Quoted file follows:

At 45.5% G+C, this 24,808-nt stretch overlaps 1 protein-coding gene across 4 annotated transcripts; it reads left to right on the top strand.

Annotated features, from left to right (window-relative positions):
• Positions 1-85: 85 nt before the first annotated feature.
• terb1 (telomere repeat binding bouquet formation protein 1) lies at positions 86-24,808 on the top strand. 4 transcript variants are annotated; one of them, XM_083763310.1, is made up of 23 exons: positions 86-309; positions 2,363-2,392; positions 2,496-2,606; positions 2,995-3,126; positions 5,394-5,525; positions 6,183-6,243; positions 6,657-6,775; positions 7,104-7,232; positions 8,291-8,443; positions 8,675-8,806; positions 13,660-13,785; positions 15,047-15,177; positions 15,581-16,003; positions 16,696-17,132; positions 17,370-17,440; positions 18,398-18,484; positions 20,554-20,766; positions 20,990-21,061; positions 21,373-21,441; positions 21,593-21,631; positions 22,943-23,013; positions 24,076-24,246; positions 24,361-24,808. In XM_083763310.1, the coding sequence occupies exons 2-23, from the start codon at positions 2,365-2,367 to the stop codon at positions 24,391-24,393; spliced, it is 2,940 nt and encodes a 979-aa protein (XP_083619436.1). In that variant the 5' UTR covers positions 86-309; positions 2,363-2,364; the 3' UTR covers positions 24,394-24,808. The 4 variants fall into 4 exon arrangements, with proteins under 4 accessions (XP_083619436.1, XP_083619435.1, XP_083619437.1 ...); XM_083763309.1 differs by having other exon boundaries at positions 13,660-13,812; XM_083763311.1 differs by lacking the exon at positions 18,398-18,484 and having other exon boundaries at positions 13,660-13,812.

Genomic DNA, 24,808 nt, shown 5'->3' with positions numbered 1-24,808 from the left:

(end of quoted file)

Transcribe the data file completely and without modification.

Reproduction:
At 45.5% G+C, this 24,808-nt stretch overlaps 1 protein-coding gene across 4 annotated transcripts; it reads left to right on the top strand.

Annotated features, from left to right (window-relative positions):
• Positions 1-85: 85 nt before the first annotated feature.
• terb1 (telomere repeat binding bouquet formation protein 1) lies at positions 86-24,808 on the top strand. 4 transcript variants are annotated; one of them, XM_083763310.1, is made up of 23 exons: positions 86-309; positions 2,363-2,392; positions 2,496-2,606; positions 2,995-3,126; positions 5,394-5,525; positions 6,183-6,243; positions 6,657-6,775; positions 7,104-7,232; positions 8,291-8,443; positions 8,675-8,806; positions 13,660-13,785; positions 15,047-15,177; positions 15,581-16,003; positions 16,696-17,132; positions 17,370-17,440; positions 18,398-18,484; positions 20,554-20,766; positions 20,990-21,061; positions 21,373-21,441; positions 21,593-21,631; positions 22,943-23,013; positions 24,076-24,246; positions 24,361-24,808. In XM_083763310.1, the coding sequence occupies exons 2-23, from the start codon at positions 2,365-2,367 to the stop codon at positions 24,391-24,393; spliced, it is 2,940 nt and encodes a 979-aa protein (XP_083619436.1). In that variant the 5' UTR covers positions 86-309; positions 2,363-2,364; the 3' UTR covers positions 24,394-24,808. The 4 variants fall into 4 exon arrangements, with proteins under 4 accessions (XP_083619436.1, XP_083619435.1, XP_083619437.1 ...); XM_083763309.1 differs by having other exon boundaries at positions 13,660-13,812; XM_083763311.1 differs by lacking the exon at positions 18,398-18,484 and having other exon boundaries at positions 13,660-13,812.

Genomic DNA, 24,808 nt, shown 5'->3' with positions numbered 1-24,808 from the left: